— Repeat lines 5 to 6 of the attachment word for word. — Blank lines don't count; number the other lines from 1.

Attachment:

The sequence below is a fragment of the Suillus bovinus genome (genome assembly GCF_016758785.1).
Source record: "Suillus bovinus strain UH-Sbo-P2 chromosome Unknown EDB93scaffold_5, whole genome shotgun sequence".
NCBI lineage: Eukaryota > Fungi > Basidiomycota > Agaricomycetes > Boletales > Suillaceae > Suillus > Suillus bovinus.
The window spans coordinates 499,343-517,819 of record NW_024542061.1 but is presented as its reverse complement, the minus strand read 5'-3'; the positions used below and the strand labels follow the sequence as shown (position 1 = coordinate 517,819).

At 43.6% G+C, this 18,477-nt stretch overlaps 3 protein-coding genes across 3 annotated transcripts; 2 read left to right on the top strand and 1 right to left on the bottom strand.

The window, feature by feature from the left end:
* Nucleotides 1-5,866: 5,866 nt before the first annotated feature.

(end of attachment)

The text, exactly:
At 43.6% G+C, this 18,477-nt stretch overlaps 3 protein-coding genes across 3 annotated transcripts; 2 read left to right on the top strand and 1 right to left on the bottom strand.

The window, feature by feature from the left end: